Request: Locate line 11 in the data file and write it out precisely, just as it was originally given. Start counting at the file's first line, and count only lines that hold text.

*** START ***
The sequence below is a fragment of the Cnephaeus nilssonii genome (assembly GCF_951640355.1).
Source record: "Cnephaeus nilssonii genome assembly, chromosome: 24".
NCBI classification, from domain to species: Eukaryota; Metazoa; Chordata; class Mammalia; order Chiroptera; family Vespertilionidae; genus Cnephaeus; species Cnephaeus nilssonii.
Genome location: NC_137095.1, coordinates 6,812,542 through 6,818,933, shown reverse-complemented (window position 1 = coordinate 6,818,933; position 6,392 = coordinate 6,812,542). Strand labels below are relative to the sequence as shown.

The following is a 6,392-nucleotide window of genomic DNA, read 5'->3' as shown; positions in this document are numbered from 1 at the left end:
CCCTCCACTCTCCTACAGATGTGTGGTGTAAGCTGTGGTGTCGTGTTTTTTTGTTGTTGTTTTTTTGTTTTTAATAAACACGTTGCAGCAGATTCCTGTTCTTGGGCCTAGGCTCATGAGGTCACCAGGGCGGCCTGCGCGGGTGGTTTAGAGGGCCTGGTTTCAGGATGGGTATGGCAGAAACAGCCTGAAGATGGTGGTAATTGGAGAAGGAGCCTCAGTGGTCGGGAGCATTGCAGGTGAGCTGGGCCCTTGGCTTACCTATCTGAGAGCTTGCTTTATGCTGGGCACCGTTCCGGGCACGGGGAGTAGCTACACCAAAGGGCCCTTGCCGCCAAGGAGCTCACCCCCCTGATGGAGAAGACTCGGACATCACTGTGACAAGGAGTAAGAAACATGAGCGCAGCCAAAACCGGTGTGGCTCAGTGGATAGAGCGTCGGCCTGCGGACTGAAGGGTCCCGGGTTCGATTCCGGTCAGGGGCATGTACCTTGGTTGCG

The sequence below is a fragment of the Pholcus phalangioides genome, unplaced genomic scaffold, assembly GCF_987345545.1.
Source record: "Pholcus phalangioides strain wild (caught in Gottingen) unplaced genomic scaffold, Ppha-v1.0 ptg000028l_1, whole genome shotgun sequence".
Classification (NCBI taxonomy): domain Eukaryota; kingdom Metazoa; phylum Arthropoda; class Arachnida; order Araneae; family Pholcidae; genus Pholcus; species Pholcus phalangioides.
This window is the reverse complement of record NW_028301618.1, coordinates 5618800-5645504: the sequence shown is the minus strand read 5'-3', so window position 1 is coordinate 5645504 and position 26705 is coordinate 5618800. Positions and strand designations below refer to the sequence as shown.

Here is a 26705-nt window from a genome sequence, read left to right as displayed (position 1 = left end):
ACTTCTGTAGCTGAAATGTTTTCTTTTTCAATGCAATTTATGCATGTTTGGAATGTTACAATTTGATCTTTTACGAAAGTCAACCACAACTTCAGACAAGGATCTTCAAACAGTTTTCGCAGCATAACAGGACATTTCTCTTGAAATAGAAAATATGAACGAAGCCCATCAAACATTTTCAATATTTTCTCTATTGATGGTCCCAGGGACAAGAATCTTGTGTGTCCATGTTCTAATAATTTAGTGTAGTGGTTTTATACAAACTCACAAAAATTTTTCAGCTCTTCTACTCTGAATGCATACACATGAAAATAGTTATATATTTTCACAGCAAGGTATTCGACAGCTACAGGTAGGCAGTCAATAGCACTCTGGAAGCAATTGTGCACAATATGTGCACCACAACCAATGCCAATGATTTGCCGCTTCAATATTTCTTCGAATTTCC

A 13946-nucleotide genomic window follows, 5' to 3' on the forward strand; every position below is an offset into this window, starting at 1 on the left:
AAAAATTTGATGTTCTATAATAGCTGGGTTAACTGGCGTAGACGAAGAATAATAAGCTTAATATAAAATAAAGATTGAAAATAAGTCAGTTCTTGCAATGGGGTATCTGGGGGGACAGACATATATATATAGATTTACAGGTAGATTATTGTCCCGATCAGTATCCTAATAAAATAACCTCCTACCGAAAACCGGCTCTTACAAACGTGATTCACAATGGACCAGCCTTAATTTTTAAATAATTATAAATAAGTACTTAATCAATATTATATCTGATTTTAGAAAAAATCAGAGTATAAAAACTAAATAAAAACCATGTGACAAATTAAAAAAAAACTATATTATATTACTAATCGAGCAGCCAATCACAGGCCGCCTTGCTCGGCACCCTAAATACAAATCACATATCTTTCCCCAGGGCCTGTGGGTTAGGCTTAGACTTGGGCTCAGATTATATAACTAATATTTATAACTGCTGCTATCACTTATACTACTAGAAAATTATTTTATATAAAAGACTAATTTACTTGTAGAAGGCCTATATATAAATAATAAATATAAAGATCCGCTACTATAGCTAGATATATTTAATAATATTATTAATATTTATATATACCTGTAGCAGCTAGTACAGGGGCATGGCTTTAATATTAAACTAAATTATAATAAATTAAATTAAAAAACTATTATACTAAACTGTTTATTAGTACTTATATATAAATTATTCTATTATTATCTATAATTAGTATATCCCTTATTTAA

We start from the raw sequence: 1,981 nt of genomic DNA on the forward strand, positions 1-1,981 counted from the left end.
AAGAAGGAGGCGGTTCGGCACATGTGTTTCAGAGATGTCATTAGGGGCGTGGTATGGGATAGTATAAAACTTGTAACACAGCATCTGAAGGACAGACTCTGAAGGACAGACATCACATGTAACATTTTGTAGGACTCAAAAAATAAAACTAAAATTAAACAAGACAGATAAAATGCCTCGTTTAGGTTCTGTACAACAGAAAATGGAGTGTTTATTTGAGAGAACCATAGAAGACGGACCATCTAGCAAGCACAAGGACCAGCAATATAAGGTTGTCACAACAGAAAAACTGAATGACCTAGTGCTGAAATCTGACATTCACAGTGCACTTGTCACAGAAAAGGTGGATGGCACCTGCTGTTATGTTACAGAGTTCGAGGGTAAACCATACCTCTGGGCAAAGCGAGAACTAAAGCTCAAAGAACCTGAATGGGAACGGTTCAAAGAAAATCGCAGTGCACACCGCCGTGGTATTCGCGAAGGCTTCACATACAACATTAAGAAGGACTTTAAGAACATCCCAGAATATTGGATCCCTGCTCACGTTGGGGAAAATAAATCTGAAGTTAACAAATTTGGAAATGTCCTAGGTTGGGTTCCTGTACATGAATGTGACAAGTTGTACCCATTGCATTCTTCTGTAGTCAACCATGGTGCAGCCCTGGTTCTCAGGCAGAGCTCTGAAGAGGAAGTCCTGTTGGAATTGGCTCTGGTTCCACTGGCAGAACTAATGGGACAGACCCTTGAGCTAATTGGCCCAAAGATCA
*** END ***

Here is a 26705-nt window from a genome sequence, read left to right as displayed (position 1 = left end):